Saturday, May 16, 2009
A part of me thinks the Federation of Planets is real
I saw the Star Trek movie. I wasn't wowed, but it was fun. What was even more fun, though, is that I saw it in a small theater. It felt like a group experience. When Leonard Nimoy appeared on the screen, much to my surprise, everyone in the theater started clapping. When he raised his hand in the Vulcan gesture and said "live long and prosper" the clapping was even louder. I looked around and could see big smiles in the near darkness.
I think the adults enjoyed it more than the kids. When the movie let out, it was raining about as hard as it ever does, and there was a small crowd under the movie theater marquee. One woman shouted to her friend as she ran to her car, "That was SO great! I feel like a kid again!"
As I said, I enjoyed it, though the plot was pretty much incomprehensible. The special effects, I must admit, were great. But, there were too many fist fights and men about to fall off the edge of things. I think it was Dick who said, "You'd think there'd be more railings in the future."
Nonetheless, I'm glad I saw it in the theater. I'm glad I saw the smiles and heard the clapping. And every time I see anything Star Trek I do a lot of thinking afterwards, though in this case, it wasn't about the movie, for I found it distinctly unmemorable. The next day, I had forgotten I'd watched it.
As the subject line says, a part of me thinks the Federation of Planets is real. I mean it. I've been watching Star Trek in all its incarnations since I was a young kid, and I've always loved it. It's a part of my inner world. I, on occasion, think about things like whether the Prime Directive is a good idea or not or if the Vulcan's rejection of emotion is truly good for them as a race. Go ahead and laugh. It's pretty funny, I know.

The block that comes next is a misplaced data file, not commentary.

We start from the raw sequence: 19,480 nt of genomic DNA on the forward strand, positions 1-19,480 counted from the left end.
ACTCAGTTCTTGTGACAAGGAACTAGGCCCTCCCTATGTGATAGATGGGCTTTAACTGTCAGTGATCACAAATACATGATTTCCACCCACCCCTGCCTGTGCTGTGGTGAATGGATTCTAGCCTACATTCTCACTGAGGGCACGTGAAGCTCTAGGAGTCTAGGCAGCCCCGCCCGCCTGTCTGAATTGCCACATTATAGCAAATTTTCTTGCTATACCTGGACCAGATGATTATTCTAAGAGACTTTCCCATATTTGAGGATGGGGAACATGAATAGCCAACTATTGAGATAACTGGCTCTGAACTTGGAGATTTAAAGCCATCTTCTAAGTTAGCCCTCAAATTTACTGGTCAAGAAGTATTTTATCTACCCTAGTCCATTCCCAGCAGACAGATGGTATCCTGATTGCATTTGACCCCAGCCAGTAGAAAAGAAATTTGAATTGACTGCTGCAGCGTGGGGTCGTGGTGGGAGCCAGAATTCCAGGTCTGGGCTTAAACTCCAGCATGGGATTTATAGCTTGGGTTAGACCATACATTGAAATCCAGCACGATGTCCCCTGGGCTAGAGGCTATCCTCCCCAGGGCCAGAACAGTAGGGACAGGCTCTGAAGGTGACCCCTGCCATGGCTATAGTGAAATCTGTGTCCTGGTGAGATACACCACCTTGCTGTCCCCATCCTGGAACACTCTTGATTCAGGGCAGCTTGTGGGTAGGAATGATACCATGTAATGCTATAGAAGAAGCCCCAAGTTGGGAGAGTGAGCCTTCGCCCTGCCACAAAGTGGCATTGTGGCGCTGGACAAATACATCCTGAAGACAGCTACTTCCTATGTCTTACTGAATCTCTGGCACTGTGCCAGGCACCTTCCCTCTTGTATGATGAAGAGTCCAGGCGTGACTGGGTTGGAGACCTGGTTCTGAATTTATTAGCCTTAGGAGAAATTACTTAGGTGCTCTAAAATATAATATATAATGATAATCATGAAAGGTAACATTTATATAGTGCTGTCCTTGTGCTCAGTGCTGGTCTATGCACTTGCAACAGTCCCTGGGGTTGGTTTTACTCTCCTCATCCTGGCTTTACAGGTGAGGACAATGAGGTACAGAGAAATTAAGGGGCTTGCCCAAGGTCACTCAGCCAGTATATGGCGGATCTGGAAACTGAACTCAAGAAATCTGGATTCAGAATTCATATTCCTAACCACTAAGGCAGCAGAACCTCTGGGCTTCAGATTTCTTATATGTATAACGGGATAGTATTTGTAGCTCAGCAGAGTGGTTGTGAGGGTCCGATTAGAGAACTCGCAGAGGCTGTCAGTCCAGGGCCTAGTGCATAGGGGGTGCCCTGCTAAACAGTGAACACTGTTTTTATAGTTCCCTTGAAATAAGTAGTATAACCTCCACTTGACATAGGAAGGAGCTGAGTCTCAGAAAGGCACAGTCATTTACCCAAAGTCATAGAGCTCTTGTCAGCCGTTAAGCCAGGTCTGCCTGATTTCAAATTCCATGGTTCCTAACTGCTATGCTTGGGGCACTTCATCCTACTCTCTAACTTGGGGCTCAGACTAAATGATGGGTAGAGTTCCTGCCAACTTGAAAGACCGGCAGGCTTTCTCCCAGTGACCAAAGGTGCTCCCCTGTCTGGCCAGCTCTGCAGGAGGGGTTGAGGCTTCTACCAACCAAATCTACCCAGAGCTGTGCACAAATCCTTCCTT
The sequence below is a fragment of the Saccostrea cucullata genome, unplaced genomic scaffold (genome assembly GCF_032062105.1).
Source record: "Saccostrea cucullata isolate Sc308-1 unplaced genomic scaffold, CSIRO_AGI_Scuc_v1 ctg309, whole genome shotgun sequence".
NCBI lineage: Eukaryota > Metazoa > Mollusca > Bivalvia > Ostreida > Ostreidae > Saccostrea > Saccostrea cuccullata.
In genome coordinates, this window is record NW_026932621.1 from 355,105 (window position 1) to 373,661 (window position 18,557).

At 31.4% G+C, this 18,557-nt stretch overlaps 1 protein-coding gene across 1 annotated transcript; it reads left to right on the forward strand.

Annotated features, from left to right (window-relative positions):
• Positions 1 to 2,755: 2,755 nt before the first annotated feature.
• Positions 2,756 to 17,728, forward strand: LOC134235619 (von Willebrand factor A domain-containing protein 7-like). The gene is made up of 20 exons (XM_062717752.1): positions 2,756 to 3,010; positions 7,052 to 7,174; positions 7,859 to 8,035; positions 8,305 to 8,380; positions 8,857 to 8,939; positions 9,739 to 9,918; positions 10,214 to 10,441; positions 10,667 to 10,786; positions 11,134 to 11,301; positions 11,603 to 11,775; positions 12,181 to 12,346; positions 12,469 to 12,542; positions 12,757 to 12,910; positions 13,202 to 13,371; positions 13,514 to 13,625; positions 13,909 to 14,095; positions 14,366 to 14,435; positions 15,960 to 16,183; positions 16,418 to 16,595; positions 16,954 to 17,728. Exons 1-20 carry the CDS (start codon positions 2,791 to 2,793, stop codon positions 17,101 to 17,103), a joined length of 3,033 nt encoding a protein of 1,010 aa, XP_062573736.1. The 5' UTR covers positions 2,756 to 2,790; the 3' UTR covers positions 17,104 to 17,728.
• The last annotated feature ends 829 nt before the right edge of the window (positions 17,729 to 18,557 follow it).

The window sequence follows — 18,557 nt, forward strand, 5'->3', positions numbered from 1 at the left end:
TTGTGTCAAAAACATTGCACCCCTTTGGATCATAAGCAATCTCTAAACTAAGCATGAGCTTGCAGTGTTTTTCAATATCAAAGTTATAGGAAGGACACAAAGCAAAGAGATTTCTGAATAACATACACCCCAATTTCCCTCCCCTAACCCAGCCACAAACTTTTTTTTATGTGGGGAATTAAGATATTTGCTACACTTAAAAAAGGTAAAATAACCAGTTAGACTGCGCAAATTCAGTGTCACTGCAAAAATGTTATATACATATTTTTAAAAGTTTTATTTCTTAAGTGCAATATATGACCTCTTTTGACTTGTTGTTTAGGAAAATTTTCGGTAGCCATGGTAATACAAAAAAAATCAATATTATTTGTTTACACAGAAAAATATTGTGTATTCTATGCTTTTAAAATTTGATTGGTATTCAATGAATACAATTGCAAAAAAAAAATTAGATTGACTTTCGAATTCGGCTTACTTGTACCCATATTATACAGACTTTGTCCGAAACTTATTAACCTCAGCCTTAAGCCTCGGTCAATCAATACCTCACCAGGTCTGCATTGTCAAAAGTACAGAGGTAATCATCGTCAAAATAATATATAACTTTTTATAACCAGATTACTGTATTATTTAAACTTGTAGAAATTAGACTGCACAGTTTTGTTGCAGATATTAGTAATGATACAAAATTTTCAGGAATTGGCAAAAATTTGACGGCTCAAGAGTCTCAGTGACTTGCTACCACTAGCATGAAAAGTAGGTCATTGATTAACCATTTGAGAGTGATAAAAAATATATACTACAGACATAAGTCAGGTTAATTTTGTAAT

This entry is not really going anywhere. I'm also thinking about other things, some of them just as superficial, like how wearing Jicky really helps me out on days like this one when I've overslept terribly and can't seem to ever wake up. Another part of my brain is thinking about mattresses, having just spent hours looking at them online, and marveling at the variety, the sheer volume of unhappy customers for almost every mattress there is, the outrageous prices, and the fact that the "manufacturer's suggested retail price" is never what it's sold for. It's like shopping for a car, but maybe worse.
I was going to call this post "a mess o' thoughts" and that's what it was. So, it's another of my recent "staying in touch" posts. I hope this trend stops soon, and I find some coherence and humor to share with you. I've been scattered. So, for now, live long and prosper.
Afterthought: When I was a kid, NASA's space program was a big deal, and when a rocket lifted off,or a man walked on the moon, everyone would watch TV. They'd always show mock-ups of what was happening, and my father would joke that the whole thing was fake. Of course that wasn't true, but a part of me thought, "Well, it would save a lot of money." So, if the space program was fictional, then Star Trek could just as well have been real. And now, with the way special effects are, how can anyone tell the difference? My subconscious can't tell, that's for sure. I wonder if it's worse for kids nowadays. After all, on the original Star Trek series, one could tell that those big boulders on the planets where no man had gone before were quite fake, and weighed little enough to be blown away by a small breeze.
Photo note: The original Star Trek crew, of course. Another thing I always wondered is why every species wore a different outfit. Obviously, the real answer is so one could identify them easily. Another answer could be that my previous post where I jokingly said that Star Trek was a commie plot is true. The wearing of uniforms certainly does keep folks from gauging the class of person by their attire. But I think that the depiction of how people dress in the future was portrayed best by Blade Runner, where we saw everything from 40's retro to silver bodysuits. If you look around you in a big city, that kind of diversity of dress has become more common with each decade.